Chronic kidney disease is 3 times more likely to develop among individuals with vs without gout, according to a large retrospective cohort study.
Investigators evaluated the prevalence, distribution, and factors associated with bone erosion detectable by ultrasound in patients with gout.
Hospitalized men and women in the highest quartile of serum uric acid had a 3-fold higher risk of acute kidney injury than those in the lowest quartile.
In a meta-analysis, the risk for cardiovascular mortality increased a significant 12% for every 1 mg/dL increase in uric acid.
Investigators report a significant 27% increased risk of Parkinson’s disease among individuals aged 65 years and older but less than 75 years.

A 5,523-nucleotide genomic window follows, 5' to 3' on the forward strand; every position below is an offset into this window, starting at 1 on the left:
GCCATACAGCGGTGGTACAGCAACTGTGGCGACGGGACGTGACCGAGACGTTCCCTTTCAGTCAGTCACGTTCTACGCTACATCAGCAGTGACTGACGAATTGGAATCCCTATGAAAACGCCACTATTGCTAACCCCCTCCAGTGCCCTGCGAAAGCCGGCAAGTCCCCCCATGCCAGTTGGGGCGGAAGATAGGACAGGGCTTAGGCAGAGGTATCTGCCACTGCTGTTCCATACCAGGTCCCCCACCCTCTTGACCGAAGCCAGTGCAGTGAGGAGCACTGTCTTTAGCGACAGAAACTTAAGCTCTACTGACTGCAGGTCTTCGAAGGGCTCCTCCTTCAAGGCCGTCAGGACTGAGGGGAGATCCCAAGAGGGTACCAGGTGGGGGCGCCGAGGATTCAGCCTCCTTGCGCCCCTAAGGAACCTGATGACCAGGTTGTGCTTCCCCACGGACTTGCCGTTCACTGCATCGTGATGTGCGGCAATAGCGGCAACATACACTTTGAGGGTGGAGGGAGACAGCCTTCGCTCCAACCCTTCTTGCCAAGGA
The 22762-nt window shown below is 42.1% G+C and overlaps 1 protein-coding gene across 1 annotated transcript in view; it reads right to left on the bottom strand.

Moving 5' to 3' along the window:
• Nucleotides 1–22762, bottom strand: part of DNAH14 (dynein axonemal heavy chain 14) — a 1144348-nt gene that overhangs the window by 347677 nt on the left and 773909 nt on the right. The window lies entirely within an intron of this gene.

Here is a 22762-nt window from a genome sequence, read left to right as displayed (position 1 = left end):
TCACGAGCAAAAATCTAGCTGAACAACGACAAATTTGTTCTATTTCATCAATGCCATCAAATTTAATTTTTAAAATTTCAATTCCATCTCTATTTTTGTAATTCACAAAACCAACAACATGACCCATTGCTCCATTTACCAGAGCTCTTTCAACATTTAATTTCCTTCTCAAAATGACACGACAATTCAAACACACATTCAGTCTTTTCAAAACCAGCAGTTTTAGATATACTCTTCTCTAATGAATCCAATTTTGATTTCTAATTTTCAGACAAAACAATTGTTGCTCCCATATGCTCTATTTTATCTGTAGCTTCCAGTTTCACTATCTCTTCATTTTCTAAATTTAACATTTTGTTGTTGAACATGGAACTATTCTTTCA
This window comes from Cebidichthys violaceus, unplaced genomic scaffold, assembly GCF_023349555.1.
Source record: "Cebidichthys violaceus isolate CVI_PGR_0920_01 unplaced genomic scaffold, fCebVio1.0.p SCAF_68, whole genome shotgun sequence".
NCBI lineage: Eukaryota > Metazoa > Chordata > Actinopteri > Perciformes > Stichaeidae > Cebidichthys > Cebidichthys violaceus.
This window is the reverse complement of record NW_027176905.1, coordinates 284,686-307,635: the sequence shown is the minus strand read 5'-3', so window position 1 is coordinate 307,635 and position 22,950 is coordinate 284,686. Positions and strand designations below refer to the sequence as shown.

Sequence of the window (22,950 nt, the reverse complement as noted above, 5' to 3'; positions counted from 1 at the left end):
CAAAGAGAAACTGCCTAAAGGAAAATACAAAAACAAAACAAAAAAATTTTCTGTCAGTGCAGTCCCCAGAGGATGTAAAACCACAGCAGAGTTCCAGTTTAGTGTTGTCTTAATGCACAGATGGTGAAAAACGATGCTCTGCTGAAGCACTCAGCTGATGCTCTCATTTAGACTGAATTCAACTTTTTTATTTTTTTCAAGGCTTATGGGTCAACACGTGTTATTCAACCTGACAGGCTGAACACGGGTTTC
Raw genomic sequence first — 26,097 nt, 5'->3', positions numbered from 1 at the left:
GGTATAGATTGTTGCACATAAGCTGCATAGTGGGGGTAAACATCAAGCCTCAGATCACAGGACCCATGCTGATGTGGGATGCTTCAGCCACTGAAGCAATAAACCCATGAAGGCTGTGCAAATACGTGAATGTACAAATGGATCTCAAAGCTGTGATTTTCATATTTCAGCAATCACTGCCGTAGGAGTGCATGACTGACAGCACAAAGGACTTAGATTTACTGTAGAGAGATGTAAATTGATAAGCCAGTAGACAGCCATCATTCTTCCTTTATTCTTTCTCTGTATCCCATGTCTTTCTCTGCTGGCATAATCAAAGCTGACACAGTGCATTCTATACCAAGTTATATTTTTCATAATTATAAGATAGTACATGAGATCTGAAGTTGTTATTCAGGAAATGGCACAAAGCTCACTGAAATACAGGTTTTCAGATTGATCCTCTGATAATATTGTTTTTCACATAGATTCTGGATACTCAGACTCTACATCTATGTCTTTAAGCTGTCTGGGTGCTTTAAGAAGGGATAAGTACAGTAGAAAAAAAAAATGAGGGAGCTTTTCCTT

A history of gout was associated with worse outcomes in patients with obstructive coronary artery disease.
In an observational UK study, chronic kidney disease stage 3 or higher was 78% more likely to develop in patients with vs without gout during a median follow-up of 6 years.
Allopurinol use is not associated with renal function decline among those with newly diagnosed gout.
Study reveals an 11% prevalence of active gout among solid organ transplant recipients overall and a 13% prevalence among kidney transplant recipients.
Patients with chronic kidney disease who have hyperuricemia have a 3-fold higher risk of all-cause mortality.